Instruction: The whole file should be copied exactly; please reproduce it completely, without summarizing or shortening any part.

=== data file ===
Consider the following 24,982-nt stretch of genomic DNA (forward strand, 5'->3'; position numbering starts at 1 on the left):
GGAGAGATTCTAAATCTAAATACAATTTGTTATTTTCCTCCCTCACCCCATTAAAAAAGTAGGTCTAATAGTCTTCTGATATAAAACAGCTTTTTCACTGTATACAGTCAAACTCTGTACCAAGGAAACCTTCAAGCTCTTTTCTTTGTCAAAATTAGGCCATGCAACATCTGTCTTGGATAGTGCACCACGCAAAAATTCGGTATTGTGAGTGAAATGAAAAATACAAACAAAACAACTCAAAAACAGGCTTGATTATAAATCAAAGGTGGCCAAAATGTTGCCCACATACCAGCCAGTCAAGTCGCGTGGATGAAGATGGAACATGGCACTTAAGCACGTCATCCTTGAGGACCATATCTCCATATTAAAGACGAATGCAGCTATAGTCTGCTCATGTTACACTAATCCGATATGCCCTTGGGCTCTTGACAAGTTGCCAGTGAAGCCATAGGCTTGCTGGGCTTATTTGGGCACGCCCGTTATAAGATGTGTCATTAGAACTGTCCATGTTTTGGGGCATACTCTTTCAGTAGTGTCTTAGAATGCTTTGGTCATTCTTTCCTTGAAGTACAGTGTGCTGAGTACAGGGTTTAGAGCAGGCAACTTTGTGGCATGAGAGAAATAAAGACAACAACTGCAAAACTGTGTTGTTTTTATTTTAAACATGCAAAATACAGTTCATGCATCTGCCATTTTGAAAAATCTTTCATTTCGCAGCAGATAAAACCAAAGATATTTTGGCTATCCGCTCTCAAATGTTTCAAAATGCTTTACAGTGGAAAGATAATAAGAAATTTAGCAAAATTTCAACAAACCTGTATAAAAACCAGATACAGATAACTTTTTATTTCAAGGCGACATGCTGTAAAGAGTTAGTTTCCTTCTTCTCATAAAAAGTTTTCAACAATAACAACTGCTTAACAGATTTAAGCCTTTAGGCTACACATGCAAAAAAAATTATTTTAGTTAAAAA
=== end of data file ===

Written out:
Consider the following 24,982-nt stretch of genomic DNA (forward strand, 5'->3'; position numbering starts at 1 on the left):
GGAGAGATTCTAAATCTAAATACAATTTGTTATTTTCCTCCCTCACCCCATTAAAAAAGTAGGTCTAATAGTCTTCTGATATAAAACAGCTTTTTCACTGTATACAGTCAAACTCTGTACCAAGGAAACCTTCAAGCTCTTTTCTTTGTCAAAATTAGGCCATGCAACATCTGTCTTGGATAGTGCACCACGCAAAAATTCGGTATTGTGAGTGAAATGAAAAATACAAACAAAACAACTCAAAAACAGGCTTGATTATAAATCAAAGGTGGCCAAAATGTTGCCCACATACCAGCCAGTCAAGTCGCGTGGATGAAGATGGAACATGGCACTTAAGCACGTCATCCTTGAGGACCATATCTCCATATTAAAGACGAATGCAGCTATAGTCTGCTCATGTTACACTAATCCGATATGCCCTTGGGCTCTTGACAAGTTGCCAGTGAAGCCATAGGCTTGCTGGGCTTATTTGGGCACGCCCGTTATAAGATGTGTCATTAGAACTGTCCATGTTTTGGGGCATACTCTTTCAGTAGTGTCTTAGAATGCTTTGGTCATTCTTTCCTTGAAGTACAGTGTGCTGAGTACAGGGTTTAGAGCAGGCAACTTTGTGGCATGAGAGAAATAAAGACAACAACTGCAAAACTGTGTTGTTTTTATTTTAAACATGCAAAATACAGTTCATGCATCTGCCATTTTGAAAAATCTTTCATTTCGCAGCAGATAAAACCAAAGATATTTTGGCTATCCGCTCTCAAATGTTTCAAAATGCTTTACAGTGGAAAGATAATAAGAAATTTAGCAAAATTTCAACAAACCTGTATAAAAACCAGATACAGATAACTTTTTATTTCAAGGCGACATGCTGTAAAGAGTTAGTTTCCTTCTTCTCATAAAAAGTTTTCAACAATAACAACTGCTTAACAGATTTAAGCCTTTAGGCTACACATGCAAAAAAAATTATTTTAGTTAAAAA